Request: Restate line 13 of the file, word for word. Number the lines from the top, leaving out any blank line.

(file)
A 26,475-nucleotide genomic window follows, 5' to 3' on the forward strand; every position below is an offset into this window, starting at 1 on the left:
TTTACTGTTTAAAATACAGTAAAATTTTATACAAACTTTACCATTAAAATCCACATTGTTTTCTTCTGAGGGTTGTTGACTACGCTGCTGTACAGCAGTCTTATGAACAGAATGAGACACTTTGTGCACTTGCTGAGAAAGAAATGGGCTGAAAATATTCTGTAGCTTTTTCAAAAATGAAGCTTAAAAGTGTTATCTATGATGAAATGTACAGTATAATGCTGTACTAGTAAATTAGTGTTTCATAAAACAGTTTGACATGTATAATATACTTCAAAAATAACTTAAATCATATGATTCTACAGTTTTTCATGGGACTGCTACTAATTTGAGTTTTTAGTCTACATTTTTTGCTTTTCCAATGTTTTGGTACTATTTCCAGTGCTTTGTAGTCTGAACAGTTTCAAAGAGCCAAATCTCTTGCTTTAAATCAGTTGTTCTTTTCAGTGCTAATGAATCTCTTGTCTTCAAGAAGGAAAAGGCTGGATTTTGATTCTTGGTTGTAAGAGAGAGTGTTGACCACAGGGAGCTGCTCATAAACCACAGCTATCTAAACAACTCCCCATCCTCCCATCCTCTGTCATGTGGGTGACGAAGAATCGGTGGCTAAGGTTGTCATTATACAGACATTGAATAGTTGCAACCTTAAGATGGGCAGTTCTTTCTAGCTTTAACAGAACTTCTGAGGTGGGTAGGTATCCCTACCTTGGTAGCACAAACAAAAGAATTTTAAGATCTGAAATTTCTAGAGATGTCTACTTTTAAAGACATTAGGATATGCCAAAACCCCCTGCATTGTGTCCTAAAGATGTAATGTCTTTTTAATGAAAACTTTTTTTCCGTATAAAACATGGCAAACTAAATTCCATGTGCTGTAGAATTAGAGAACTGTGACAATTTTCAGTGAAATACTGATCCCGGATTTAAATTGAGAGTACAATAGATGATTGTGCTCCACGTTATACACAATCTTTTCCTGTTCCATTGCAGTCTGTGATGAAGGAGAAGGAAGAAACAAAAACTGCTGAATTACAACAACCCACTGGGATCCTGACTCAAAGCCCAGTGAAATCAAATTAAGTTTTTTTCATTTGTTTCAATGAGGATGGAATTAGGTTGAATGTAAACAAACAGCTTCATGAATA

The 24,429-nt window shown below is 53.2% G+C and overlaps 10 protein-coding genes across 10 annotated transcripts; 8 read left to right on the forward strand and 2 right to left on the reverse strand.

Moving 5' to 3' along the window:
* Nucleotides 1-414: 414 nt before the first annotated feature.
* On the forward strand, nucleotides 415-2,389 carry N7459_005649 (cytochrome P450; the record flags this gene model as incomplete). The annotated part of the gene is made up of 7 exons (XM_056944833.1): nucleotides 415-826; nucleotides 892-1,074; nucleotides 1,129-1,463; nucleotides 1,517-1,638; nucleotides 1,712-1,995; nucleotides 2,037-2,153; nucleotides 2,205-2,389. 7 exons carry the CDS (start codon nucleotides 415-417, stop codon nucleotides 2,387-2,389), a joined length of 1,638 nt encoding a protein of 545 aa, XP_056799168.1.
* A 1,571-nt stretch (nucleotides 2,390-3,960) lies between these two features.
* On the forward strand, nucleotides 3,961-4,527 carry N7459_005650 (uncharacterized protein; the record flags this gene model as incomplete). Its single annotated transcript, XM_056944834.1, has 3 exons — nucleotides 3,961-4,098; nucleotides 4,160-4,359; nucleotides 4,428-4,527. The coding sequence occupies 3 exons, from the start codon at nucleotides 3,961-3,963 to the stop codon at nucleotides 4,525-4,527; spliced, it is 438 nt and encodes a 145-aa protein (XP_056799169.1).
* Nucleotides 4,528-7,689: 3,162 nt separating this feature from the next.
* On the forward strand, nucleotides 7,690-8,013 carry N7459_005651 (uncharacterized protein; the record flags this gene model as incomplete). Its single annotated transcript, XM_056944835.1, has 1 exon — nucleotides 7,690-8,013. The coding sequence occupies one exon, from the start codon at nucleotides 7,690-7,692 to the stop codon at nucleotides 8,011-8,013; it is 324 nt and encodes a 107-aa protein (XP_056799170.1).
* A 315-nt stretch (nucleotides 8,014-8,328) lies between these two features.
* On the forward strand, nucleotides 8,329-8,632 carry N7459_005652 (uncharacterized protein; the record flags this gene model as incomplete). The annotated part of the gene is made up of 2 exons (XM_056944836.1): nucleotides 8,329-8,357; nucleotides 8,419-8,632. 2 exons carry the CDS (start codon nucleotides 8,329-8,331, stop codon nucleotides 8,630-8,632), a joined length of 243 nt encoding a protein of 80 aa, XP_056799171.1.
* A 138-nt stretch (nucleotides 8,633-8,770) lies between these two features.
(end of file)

* A 138-nt stretch (nucleotides 8,633-8,770) lies between these two features.